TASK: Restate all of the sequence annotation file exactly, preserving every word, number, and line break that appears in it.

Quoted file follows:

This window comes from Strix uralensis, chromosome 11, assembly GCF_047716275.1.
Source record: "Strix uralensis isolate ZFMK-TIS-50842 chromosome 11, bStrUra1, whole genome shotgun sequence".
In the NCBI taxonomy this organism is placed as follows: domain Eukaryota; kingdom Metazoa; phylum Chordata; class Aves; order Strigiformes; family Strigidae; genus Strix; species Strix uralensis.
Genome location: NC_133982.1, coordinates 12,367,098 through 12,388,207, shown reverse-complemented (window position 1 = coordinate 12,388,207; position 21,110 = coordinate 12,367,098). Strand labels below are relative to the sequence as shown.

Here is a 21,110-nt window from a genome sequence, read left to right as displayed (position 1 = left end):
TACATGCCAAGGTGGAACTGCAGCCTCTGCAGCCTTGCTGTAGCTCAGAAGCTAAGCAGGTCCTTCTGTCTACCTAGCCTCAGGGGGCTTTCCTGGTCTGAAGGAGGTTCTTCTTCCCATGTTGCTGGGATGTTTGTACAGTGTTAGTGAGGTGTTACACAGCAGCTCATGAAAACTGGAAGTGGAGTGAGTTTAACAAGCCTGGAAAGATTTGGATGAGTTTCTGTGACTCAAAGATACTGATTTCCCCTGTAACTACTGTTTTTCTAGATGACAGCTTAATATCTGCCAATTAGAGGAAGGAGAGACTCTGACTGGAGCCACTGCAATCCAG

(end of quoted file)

This window comes from Strix uralensis, chromosome 11, assembly GCF_047716275.1.
Source record: "Strix uralensis isolate ZFMK-TIS-50842 chromosome 11, bStrUra1, whole genome shotgun sequence".
In the NCBI taxonomy this organism is placed as follows: domain Eukaryota; kingdom Metazoa; phylum Chordata; class Aves; order Strigiformes; family Strigidae; genus Strix; species Strix uralensis.
Genome location: NC_133982.1, coordinates 12,367,098 through 12,388,207, shown reverse-complemented (window position 1 = coordinate 12,388,207; position 21,110 = coordinate 12,367,098). Strand labels below are relative to the sequence as shown.

Here is a 21,110-nt window from a genome sequence, read left to right as displayed (position 1 = left end):
TACATGCCAAGGTGGAACTGCAGCCTCTGCAGCCTTGCTGTAGCTCAGAAGCTAAGCAGGTCCTTCTGTCTACCTAGCCTCAGGGGGCTTTCCTGGTCTGAAGGAGGTTCTTCTTCCCATGTTGCTGGGATGTTTGTACAGTGTTAGTGAGGTGTTACACAGCAGCTCATGAAAACTGGAAGTGGAGTGAGTTTAACAAGCCTGGAAAGATTTGGATGAGTTTCTGTGACTCAAAGATACTGATTTCCCCTGTAACTACTGTTTTTCTAGATGACAGCTTAATATCTGCCAATTAGAGGAAGGAGAGACTCTGACTGGAGCCACTGCAATCCAG